I’ve only met two people in life who made me feel like I was the most important person in the room. One person was my father. The other was former President George H. W. Bush. That night, in his front yard, with probably 200 hundred other guests, he took me aside and made me feel like I was something special. I’ll never forget it. It was a very personal conversation. And it wasn’t the last time it happened. And I’m sure this was part of the definition of the man. I wasn’t the most important person on his property. But I thought that probably everybody else was having the same experience. They too were made to feel that they were the most important person or couple there. It was a quality that probably helped him become the successful man that he was.
He spent many times at Barnacle Billy’s after he stepped away from the presidency. And there are many many good memories that I have of situations with him, conversations I had and things he did that I hope I will never forget. I’ve always thought that good memories are truly the real spice of life. There has never been a bad one when it concerns any of the Bush Family, I’m happy to say.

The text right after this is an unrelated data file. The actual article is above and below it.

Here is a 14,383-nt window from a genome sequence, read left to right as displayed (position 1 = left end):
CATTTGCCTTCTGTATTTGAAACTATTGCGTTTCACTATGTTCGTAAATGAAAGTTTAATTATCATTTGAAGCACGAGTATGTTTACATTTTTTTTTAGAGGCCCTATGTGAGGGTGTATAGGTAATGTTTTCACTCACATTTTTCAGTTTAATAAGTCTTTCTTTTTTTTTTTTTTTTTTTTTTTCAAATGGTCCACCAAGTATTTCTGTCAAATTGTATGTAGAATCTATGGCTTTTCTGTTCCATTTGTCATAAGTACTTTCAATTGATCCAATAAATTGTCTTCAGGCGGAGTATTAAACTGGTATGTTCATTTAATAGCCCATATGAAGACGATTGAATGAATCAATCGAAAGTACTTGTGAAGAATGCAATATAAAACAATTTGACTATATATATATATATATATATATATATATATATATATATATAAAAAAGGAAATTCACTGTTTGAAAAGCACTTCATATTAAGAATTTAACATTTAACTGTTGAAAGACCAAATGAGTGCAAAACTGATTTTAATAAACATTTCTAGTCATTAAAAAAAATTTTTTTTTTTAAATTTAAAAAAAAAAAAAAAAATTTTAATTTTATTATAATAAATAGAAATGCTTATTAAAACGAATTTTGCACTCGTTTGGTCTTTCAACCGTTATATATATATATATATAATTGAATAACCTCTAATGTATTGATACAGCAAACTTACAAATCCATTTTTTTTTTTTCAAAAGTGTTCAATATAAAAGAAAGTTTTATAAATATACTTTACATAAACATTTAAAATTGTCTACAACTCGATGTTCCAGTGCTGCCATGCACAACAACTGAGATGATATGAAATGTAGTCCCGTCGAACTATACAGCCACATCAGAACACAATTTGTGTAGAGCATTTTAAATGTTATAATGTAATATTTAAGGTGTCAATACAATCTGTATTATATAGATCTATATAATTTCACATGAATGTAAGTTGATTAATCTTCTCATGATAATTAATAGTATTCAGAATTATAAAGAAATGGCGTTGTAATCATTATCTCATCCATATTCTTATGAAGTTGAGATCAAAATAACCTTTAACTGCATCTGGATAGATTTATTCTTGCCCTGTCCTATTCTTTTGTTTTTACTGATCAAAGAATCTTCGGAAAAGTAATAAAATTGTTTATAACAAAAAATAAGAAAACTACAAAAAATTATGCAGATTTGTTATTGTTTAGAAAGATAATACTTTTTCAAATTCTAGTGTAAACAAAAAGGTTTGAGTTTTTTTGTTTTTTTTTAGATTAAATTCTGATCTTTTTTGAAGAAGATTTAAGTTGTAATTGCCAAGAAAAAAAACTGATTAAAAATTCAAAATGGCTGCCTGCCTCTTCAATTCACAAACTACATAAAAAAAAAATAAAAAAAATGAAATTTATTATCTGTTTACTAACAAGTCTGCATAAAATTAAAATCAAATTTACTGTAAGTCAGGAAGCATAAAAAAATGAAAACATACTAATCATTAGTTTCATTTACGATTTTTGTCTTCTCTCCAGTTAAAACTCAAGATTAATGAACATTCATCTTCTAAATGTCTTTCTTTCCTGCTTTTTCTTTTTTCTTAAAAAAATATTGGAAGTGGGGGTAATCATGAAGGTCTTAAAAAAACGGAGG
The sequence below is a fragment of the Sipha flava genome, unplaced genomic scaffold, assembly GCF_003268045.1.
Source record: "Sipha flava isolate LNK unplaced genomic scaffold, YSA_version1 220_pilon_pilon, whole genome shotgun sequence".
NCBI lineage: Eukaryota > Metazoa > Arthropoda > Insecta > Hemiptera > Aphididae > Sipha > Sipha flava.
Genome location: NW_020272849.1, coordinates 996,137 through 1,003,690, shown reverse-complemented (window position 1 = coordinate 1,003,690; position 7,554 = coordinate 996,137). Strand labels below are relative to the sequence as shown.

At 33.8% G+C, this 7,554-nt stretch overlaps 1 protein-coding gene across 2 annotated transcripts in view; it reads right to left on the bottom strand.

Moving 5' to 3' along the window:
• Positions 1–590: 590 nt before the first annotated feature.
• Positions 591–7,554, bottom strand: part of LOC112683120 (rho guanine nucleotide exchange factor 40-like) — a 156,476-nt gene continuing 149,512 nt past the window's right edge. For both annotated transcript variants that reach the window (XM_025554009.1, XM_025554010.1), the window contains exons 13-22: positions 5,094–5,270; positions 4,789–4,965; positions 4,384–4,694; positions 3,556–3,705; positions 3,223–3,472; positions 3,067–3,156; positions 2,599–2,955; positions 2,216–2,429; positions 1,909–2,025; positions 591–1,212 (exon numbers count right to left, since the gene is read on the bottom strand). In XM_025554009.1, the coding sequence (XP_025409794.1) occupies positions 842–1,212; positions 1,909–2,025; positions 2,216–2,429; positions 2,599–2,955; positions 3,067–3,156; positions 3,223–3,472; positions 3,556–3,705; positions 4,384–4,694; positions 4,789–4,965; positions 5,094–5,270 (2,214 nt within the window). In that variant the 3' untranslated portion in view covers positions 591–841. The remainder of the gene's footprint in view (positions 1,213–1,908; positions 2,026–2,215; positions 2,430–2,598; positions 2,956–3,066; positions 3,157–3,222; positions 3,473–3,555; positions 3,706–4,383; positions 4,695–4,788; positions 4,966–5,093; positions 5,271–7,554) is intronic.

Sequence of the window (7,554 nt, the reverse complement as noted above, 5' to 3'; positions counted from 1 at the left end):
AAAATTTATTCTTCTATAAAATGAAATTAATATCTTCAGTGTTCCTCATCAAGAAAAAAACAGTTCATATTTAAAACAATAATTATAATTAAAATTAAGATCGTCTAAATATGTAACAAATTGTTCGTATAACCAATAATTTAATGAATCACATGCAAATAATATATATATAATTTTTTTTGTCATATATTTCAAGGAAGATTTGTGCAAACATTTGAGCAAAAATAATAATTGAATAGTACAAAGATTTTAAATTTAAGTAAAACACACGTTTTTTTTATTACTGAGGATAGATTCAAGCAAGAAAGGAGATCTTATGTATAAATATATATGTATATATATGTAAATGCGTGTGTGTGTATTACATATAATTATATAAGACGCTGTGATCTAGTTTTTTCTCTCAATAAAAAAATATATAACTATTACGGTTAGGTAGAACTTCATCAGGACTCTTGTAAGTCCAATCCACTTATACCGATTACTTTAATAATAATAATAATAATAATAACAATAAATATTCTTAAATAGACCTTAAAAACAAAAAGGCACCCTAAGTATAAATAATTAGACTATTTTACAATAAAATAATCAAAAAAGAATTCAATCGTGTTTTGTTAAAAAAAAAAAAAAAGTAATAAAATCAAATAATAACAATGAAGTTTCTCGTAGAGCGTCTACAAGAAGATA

The first day he ate at Barnacle Billy’s, my father offered to pay for his meal. The former President calmly stood up, walked away from the table, put his arm on my father’s shoulder and thanked him as he led my father away from the others. He stopped a distance away. “Billy,” he said “If you pay for our meal I won’t be able to come back here again.” I think this surprised my father until he had time to think about it. A moment later my father said; “Well, can we treat your Secret Service?” “Billy”, George said, “You can do anything you want with the Secret Service.” So that’s the way it went when the former President came to eat with us. The President would pay for his family and guests. We would treat the Secret Service. We weren’t even allowed to take money or a credit card from any of the former President’s guests. George insisted on always paying.